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Old 06-17-2004, 11:22 AM   #16
Seventh
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Registered: Dec 2003
Location: Boston, MA
Distribution: Redhat / Debian
Posts: 269

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If we can get you to XF86Config editing goodness:

Here's the stats on your monitor

And in case that link goes bad:

Quote:
Horizontal scan range: 30 kHz to 85 kHz (automatic)
Vertical scan range: 48 Hz to 120 Hz (automatic)
Optimal preset resolution: 1024 x 768 at 85 Hz
Highest preset resolution: 1600 x 1200 at 60 Hz
Highest addressable resolution: 1600 x 1200 at 65 Hz
Your XF86Config should (Eventually) have a section that looks kind of like:

Code:
Section "Monitor"
	Identifier      "Monitor0"
	VendorName   	"Dell"
	ModelName   	"Dell P780"
	HorizSync       30.0 - 85.0
	VertSync        48.0 - 120.0
	Option 		"dpms"
EndSection
 
Old 06-17-2004, 12:32 PM   #17
Bix
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Registered: Aug 2003
Distribution: RH9
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Hi Seventh!

Yes, this is very helpful! A friend of mine concurs hat I should reinstall, so I shall do that.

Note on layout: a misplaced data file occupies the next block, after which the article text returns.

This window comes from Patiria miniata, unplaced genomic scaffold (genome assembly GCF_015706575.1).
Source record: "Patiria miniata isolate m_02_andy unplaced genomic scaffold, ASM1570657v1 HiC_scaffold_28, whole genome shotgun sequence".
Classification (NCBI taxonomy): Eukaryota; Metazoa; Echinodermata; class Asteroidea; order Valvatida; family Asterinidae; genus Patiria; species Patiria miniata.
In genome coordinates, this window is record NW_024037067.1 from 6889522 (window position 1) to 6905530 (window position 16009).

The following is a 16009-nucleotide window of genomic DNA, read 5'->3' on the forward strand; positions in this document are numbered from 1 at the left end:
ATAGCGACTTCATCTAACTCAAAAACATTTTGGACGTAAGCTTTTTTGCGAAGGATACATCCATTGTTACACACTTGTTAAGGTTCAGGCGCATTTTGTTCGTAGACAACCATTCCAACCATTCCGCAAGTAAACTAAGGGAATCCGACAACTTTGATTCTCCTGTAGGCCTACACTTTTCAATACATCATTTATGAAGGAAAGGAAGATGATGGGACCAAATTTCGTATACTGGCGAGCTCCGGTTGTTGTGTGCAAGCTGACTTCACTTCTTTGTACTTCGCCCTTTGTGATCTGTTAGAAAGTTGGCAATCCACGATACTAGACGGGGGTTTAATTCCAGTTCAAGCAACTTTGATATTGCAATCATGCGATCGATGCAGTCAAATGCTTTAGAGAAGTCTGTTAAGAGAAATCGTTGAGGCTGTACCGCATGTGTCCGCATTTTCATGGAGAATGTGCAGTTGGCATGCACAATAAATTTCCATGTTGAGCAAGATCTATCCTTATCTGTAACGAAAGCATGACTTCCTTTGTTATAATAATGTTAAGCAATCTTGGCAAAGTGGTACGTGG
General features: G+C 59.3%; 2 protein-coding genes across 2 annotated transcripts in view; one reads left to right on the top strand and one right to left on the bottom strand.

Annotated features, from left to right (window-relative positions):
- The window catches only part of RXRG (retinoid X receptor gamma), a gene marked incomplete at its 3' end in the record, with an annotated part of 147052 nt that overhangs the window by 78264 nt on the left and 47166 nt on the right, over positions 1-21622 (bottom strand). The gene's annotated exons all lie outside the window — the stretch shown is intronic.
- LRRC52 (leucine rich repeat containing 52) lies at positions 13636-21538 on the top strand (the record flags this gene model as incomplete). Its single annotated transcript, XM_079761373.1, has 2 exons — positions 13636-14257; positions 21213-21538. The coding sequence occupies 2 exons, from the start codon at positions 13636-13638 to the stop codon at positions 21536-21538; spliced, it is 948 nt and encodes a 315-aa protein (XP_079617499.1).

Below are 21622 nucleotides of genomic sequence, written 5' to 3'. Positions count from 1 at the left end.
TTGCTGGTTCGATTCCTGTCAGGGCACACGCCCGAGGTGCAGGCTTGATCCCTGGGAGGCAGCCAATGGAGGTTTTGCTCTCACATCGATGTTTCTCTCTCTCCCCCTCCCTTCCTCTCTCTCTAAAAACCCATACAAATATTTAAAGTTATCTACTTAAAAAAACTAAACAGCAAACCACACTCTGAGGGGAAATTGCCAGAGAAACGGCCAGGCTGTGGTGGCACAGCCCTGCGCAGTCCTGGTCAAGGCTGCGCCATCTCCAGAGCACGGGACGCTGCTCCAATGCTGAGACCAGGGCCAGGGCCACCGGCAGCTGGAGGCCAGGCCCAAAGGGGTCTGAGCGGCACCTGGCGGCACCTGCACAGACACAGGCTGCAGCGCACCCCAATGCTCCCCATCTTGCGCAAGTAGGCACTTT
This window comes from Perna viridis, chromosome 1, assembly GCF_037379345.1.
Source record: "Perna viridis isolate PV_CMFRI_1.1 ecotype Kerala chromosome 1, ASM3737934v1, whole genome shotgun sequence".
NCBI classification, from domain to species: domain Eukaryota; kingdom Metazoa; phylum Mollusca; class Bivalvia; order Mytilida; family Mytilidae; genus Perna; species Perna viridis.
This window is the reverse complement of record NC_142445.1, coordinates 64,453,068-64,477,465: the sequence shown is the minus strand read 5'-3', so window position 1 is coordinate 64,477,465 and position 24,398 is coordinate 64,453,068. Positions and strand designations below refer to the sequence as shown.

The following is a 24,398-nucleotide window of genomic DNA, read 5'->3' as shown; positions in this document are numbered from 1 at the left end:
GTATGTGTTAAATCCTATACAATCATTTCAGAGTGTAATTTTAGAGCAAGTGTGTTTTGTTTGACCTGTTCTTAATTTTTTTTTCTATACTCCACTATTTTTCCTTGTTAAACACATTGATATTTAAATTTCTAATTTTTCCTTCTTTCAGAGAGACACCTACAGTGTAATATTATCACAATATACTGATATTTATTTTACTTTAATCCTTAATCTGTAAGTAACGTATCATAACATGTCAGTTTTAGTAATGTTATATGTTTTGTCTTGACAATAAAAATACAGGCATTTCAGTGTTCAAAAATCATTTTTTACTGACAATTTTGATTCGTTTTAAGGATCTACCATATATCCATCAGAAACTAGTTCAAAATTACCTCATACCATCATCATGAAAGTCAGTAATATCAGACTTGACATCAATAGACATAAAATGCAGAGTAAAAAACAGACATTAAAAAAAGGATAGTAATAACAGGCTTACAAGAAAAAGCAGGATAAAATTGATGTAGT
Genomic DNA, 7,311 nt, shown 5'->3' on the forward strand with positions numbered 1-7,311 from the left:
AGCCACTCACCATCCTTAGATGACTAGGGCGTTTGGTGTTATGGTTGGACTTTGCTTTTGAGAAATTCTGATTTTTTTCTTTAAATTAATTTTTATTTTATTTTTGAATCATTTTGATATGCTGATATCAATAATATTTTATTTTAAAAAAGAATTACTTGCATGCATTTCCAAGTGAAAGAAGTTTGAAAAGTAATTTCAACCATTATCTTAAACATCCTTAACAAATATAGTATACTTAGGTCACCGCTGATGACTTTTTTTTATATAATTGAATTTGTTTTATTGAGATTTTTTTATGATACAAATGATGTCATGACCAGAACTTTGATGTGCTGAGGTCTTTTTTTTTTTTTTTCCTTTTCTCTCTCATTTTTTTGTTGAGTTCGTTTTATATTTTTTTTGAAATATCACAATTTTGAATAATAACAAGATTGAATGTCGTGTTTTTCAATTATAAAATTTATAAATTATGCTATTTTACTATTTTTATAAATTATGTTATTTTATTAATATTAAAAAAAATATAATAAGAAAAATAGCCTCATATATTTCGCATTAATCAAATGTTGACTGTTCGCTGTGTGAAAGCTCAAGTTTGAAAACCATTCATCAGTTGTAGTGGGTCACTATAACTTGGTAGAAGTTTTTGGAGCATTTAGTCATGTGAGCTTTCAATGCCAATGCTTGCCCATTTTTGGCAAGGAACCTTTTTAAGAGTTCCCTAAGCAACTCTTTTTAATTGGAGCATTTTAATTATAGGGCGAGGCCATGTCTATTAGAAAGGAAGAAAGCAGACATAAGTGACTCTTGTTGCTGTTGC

I assume that, once I reinstall and can once again get back into X Windows, I will be able to access and edit XF86Config ?

Where would I find that, and can I edit it with any text editing tool?

THANKS!
 
Old 06-17-2004, 12:48 PM   #18
Seventh
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Yep, once you get X back up and running, click the start (heh, hate to call it that) button, Run Program, and type in "xterm" and it'll bring up a terminal window.

Pretty sure the file you'll want to edit is /etc/X11/XF86Config, but you can also type redhat-config-xfree86 from the command line and it'll walk you through.

Good luck. I've been in your shoes a ton, so I feel your pain. It gets easier, trust me.
 
Old 06-17-2004, 01:37 PM   #19
darthtux
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You don't *have* to reinstall. You can boot into your Red Hat disk 1. Type linux rescue at the prompt, choose continue, and then you have to chroot the partition. I haven't done that before but I've seen it work for others.
chroot /mnt/partition
replace partition with the linux partition
Then you can edit the file.
 
Old 06-17-2004, 05:59 PM   #20
Bix
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Registered: Aug 2003
Distribution: RH9
Posts: 27

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Seventh,

Not good.

The settings in redhat-config-xfree86 were pretty much identical to the ones you sent, except for a few decimals and spaces.

It works up to 256 colors at 800x600 -- but when I attempted to increase the color depth beyond 256, it went south -- I am once again getting the black screen.

You also sent me this yesterday:

http://www.mepis.org/node/view/1776

But I don't know quite what to do with it...

HELP!

I am about to give up, but I really don't want to!
 
Old 06-17-2004, 06:23 PM   #21
Bix
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Registered: Aug 2003
Distribution: RH9
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...now I am switching monitors -- maybe that Dell is notorious!
 
Old 06-17-2004, 07:22 PM   #22
Bix